FOOD CULTURE – Como num paìs tropical

21 Jan 2002

Over 500 years of food history, the true identity of Brazil has emerged through a particular way of eating and drinking – hence farm produce, recipes and food commodities – and, lastly, the customs surrounding food. The Portuguese and Africans who gradually arrived in the country and settled here alongside the Amerindians formed a true ethnic mosaic. Throughout Brazil the imprint of this ancestral coexistence is clearly and deeply rooted in the country’s culture, and this interbreeding is perfectly expressed in the blend of knowledge and flavors.
These influences emerge in popular culture in general: in art, dance, music, religion, eroticism and myth. But it is in cooking that the presence of Indians, Africans and Portuguese is most conspicuous and that the mixture of races produces its most pleasurable results. Brazilian cuisine, a combination of ‘native traditions, African tidbits and Portuguese delicacies’, expresses itself in a language that clearly translates the authentic identity of Brazil.
In order to understand all these dishes and delicacies, it is necessary to study not only cultural roots, but also all the various phases of regionalization of Brazilian food: Portuguese occupation and trade in the sixteenth century; the colonization and foreign immigration; the social importance of the trade cycles of sugar and coffee; social behavior and customs; the trade in commodities; the development of agricultural; the development of industry; empirical medicine; sacred rituals; taboos and superstitions; and, above all, the domestic workshops that grew up in the kitchens of colonial, imperial and republican Brazil and that have developed to the present day. It is also worth carrying out thorough research in manuals, publications and cookery books, which not only reveal the regional and national peculiarities of the Brazilian people, but also provide a starting point for the reconstruction of their social origins.

The nation was transformed by the cultures that gradually settled there, enriching each region with a blend of traditions, habits and customs, and thus helping form Brazil’s roots. These elements link colonial Brazil, still very much part of the collective memory, with the Brazil of today and even tomorrow. In reality, any attempt to research these origins usually draws a blank, not only due to the interweaving of past, present and future, but also to the harmonious blend of different food traditions and the ‘Brazilian taste’ that ensues. It is also worth pointing out that to go looking for precise information about this type of cuisine is something of an arbitrary activity. The fact is that Brazilian cooking is not static and unchanging; on the contrary, over time it has evolved into something active and dynamic.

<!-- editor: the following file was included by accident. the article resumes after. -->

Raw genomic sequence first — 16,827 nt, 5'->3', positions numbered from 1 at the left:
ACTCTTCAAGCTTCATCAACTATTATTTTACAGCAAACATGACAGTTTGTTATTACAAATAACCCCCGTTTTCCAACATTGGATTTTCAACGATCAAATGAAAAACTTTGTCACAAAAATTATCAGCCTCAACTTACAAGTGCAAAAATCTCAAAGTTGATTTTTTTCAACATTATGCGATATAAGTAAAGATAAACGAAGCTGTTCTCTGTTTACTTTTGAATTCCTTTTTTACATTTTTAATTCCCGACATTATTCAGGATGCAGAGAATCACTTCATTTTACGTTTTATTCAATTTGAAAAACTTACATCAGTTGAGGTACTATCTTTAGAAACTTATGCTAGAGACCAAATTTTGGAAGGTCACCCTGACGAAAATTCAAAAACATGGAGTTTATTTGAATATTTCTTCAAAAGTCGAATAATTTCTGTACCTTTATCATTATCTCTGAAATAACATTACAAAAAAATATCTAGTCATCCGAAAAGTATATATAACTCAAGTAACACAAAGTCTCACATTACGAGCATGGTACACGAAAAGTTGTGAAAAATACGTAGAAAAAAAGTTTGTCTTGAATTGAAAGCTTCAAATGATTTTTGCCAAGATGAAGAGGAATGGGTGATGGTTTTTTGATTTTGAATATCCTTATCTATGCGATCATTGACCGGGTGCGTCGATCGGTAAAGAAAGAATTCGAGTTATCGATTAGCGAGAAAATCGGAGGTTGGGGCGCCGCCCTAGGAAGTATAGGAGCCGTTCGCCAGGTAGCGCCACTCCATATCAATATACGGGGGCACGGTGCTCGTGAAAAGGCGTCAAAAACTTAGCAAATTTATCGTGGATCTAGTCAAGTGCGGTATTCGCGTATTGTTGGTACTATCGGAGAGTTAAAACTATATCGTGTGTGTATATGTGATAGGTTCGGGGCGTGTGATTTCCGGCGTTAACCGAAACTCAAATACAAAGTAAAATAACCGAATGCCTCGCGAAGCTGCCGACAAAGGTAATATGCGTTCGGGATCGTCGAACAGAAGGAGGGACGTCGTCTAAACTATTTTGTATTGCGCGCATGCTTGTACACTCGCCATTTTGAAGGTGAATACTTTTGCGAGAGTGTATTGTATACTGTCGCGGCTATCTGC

A little considered factor is the role of the oceans in linking, rather than separating, cultures. We must remember that the maritime routes – thanks to the Europeans – made a great deal of trade possible with the New World and that many African elements entered through these routes only to go back where they came from in ‘Brazilianized’ form.

The horizons of the relationship between cuisine and identity need to be extended. It is not enough to observe which certain food combinations belong to one group or another. What is really important is the identification of the combinations that first represented a certain group. Definition of dishes as ‘typical’ is based on criteria deemed fundamental for self-identification. The question of regional cuisine thus needs to be viewed from different angles insofar as it presupposes the existence of a certain homogeneity in each given area.
Having said that, it would be wrong to forget that Brazilian cuisine is clearly denominated by the influence of mineiro cuisine (from the state of Minas Gerais). The everyday, simple and uncomplicated character of this type of cooking is reflected in the mineiro way of life itself, with its imaginary universe of ruralization, the reproduction of country lifestyles. Combinations of foods differ greatly from the exotic flavors of baiana cuisine (from the city of Salvador and its state, Bahia), or the French- and Italian-influenced cuisine typical of the city and state of São Paulo. Yet, though mineira cuisine uses very ordinary, common-or-garden ingredients, the end-result is judged incomparable, due to the originality of the cooking techniques and the quality of the traditional, homemade ingredients.

Returning to the history of Brazil, the first reference to ‘Brazilian’ food is to be found in a letter by Pero Vaz Caminha. The first contact between the Amerindians and the Portuguese took place on April 241500. Pleasantries aside, the Portuguese saw Brazil as an opportunity for ‘good lucrative trade’; as well as sappanwood, they also found sugar cane, which they were already growing in their Atlantic islands.
Let us now look at the link between the formation of Brazilian identity and food history through a short summary of its three principal ethnic origins: native Amerindian, African and Portuguese.

Daisy Justus, who lives in Rio de Janeiro, is a clinical psychoanalyst and anthropological researcher on Brazilian food tradition, identity and culture.

Photo: Corcovado (http://www.melhado.com/images/gphoto2.jpg)

Translated by Ailsa Wood

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